@wsfadmin and @MrXirtam, so Let’s Encrypt is saying that they are still distributing the expired DST-Root-CA-X3 CA in the bundle to maintain compatibility with older clients that do not expire root ca certs. So, we’ve added a feature where you can remove the DST-Root-CA-X3 CA from the bundle that Let’ Encrypt returns. My assumption here is that removing this may fix some older clients but break others, so just be aware of the trade-offs.

For now, we’re going to just return what Let’s Encrypt gives us by default, so you’ll have to check that ‘Remove DST Root CA X3’ box if you want to remove it from the CA Bundle.

This is now available in edge:
Certman v14.0.20
Certman v15.0.48
Certman v16.0.19

You can install the module in edge by running the following CLI command or wait on GA:

fwconsole ma --edge upgrade certman


#33

Thank you @mbrooks

We have tested this workaround with Polycom VVX (6.3.1) and Panasonic TGP 11.110 and report that both HTTPS provisioning and TLS appear to be fully functioning. We do not have older clients to support as you mentioned above.

Thanks again!


(Ted Mittelstaedt) #34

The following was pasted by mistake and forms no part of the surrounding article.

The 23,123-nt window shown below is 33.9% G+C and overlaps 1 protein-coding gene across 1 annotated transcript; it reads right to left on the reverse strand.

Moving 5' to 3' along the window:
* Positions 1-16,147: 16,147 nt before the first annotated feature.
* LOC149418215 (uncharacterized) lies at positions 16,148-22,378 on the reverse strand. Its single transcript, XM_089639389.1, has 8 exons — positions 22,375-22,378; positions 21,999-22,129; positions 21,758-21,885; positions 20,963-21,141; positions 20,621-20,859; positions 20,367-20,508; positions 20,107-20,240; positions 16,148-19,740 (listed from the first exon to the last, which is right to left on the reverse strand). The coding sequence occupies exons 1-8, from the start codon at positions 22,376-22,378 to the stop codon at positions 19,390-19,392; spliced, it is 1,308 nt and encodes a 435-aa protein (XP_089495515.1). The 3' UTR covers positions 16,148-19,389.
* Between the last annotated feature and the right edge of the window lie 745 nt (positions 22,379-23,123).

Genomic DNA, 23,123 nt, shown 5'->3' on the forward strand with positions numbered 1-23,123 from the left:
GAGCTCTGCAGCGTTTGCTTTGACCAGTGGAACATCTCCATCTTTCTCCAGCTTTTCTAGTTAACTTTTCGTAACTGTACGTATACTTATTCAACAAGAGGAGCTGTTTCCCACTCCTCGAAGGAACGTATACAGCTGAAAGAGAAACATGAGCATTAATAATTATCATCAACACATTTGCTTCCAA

The problem is not the expired root CA DST cert although I know a lot of people think it is. The problem is that the intermediate R3 cert that is supplied by LetsEncrypt with even new certificates was deliberately cross-signed with the expired DST cert so that old antique Android clients that don’t validate expirations on their DST CA certs and don’t have the ISRG CA root in their cert store would continue to work. I already turned the flamethrower on the idiots at LE about this. Antique android clients all allow the user to override an invalid cert on their email clients, and antique android clients have web browers that are too old to render anything on today’s web. LE should have stared down the old Android users and told them to go buy new phones or to just manually override the invalid cert when the warning message pops up. Unfortunately they blinked, probably because none of them bothered testing what would have actually happened with an antique Android client.